IF you want the best-looking, best-handling electric car in the world, your search stops here.
Because this, my friends, is the Porsche Taycan 4S.
Show me anything better and I’ll buy you a pint.
It’s also a bit of a bargain.
I say that because at £83,000, the entry-level 4S is £55,000 cheaper than the Turbo S . . . for much of the same magic.
I repeat, fifty-five thousand English pounds.
Yes, the Turbo S adds more power you can’t use, more equipment you don’t really need and, of course, the all-important badging on its bum.
That last one will swing it for those with more money than sense.
But the 4S is as fast as you could realistically deploy and feels just like a 911.
It can box off the 0-62mph sprint in four seconds flat — 99mph in 8.5 — and has the scalpel-sharp steering and handling you would expect from Porsche to go round significant corners at considerable speeds.
The Taycan 4S feels lighter and smaller than it is, which is quite remarkable when you consider the batteries make it heavier than a Cayenne SUV.
I should also spell out that, like a Turbo S, this base 4S has two electric motors, one front and one back, 4WD and triple-chamber air springs as standard.
But no, you can’t cheat the software to turn it into a Turbo S because it has a smaller rear motor.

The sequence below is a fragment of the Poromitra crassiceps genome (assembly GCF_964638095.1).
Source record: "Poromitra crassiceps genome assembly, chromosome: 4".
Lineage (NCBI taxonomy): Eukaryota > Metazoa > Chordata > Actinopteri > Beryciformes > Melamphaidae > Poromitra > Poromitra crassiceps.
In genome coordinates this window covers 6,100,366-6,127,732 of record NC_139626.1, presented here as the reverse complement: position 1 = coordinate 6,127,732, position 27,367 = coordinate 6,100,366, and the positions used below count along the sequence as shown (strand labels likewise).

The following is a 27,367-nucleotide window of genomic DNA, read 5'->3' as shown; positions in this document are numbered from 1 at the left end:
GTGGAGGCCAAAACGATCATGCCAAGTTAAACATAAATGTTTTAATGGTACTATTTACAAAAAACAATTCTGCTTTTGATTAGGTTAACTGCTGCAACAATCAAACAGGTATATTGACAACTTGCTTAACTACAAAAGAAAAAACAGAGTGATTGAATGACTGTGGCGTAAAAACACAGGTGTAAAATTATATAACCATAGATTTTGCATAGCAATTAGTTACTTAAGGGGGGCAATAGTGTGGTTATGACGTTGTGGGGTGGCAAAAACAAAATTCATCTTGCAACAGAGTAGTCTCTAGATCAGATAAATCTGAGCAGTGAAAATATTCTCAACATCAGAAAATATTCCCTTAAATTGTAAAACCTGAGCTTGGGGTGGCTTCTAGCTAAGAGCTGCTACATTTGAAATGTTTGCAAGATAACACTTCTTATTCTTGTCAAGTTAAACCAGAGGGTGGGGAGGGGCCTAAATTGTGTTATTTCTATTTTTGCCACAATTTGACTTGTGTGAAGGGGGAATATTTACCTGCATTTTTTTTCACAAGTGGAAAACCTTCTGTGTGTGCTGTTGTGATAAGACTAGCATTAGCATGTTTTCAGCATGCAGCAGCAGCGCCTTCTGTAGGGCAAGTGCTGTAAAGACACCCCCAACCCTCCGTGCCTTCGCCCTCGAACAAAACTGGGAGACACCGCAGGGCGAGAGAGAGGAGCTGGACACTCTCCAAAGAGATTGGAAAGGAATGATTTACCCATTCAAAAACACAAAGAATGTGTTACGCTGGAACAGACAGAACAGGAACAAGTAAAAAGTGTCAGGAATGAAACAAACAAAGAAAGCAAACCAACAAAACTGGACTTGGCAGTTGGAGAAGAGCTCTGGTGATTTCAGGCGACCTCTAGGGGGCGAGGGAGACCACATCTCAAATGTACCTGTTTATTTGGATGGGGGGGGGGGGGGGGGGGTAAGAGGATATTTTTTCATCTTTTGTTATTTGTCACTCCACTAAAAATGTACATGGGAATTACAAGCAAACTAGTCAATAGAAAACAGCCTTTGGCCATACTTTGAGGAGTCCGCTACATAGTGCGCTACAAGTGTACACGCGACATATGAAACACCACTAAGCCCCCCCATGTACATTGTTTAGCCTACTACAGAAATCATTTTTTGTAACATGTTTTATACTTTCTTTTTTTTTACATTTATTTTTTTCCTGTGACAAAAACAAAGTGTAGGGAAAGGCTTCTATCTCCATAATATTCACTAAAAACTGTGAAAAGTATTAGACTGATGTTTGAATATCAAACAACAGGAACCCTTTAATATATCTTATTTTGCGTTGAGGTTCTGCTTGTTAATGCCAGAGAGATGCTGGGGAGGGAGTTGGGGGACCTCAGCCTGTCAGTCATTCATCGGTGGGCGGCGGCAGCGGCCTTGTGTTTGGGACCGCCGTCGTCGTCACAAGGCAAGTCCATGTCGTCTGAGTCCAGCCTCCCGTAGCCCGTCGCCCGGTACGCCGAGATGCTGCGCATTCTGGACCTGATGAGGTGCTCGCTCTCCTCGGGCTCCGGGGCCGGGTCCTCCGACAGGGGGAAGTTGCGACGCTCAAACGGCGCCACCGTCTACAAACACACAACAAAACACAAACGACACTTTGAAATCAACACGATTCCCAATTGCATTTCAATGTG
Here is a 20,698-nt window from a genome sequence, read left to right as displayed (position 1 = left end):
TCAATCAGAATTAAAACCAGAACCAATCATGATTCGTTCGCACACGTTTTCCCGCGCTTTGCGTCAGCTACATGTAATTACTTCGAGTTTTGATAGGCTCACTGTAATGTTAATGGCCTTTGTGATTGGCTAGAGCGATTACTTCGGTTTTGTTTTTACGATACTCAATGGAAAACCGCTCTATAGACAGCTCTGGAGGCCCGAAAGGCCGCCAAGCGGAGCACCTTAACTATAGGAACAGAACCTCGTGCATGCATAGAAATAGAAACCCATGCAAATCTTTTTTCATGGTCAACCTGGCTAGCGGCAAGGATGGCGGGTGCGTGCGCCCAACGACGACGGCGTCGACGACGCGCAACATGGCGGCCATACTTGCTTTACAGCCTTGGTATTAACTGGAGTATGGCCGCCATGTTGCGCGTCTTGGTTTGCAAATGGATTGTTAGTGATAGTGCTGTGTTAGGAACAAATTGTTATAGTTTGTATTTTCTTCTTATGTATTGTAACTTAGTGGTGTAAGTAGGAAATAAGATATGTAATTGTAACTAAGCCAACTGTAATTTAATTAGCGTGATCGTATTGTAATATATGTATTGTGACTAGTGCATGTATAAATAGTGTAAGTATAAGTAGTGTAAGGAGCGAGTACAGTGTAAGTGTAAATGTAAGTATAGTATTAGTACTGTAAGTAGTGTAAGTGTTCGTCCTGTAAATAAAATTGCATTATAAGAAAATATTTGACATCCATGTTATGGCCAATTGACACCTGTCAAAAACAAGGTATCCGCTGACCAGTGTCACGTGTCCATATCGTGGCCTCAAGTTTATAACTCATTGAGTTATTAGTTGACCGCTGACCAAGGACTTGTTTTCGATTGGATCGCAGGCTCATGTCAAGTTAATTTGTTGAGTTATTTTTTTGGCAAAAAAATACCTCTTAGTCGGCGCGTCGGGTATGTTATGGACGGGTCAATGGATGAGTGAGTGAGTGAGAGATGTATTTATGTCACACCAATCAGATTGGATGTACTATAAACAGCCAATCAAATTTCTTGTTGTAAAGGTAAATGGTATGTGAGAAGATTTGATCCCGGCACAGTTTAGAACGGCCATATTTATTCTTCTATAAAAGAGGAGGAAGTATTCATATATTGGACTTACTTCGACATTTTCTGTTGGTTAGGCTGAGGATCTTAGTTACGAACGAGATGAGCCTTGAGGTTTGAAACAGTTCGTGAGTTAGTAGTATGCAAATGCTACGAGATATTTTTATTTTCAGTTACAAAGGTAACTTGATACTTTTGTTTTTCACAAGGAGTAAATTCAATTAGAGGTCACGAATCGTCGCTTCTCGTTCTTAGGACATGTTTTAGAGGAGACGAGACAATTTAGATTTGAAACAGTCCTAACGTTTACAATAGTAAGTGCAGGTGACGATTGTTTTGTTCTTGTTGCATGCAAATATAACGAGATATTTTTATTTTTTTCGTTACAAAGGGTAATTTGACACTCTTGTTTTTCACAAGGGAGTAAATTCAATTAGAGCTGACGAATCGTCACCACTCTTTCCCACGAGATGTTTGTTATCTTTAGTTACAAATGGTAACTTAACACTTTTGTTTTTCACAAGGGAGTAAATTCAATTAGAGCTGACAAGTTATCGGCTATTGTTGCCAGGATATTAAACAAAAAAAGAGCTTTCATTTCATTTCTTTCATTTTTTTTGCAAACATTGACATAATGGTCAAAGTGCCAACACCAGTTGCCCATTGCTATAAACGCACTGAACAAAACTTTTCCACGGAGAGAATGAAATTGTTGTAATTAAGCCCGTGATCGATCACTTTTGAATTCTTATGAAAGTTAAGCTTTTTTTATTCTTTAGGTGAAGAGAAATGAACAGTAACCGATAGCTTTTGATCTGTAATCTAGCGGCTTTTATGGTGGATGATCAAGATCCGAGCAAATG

The only option I would recommend is the bigger Performance Plus battery at £4,600, increasing the total price to a smidge under £88k. That buys you 93kWh compared to the standard 79kWh, unlocking more range and faster charging.
Now, I can’t go any further without mentioning the “T” word. Yep, Tesla.
The Model S with its “ludicrous mode” is still quickest and Tesla has a serious headstart with its own supercharger network. Elon Musk should also be commended for forcing the likes of Porsche and Audi (with the upcoming e-tron GT) to act.
But the cream always rises to the top. Tesla can’t hold a candle to German engineering.
That said, the Taycan isn’t 100 per cent perfect in my book. It’s almost perfect.
It doesn’t have flappy paddles or a naughty 20-second boost button like, say, a 911 Carrera S. Both of which I’d want.
Porsche will tell you its braking regeneration system is so efficient it doesn’t need flappy paddles.
READY TO ROLL
Excuse me? I want fun and engagement before efficiency and using flappy paddles to increase regen and slow for a corner — like changing down gears — is the new way of driving.
Hyundai has it and so should Porsche. And give us that boost button on the steering wheel, please. Both are easy fixes.
Predictably, the cabin is lush, satisfying and littered with screens for those ahead of their time. You sit low and snug and ready to roll.
You don’t follow Sally satnav in this car, you take the long way home.
Assuming, that is, Britain’s charging networks can get their act together.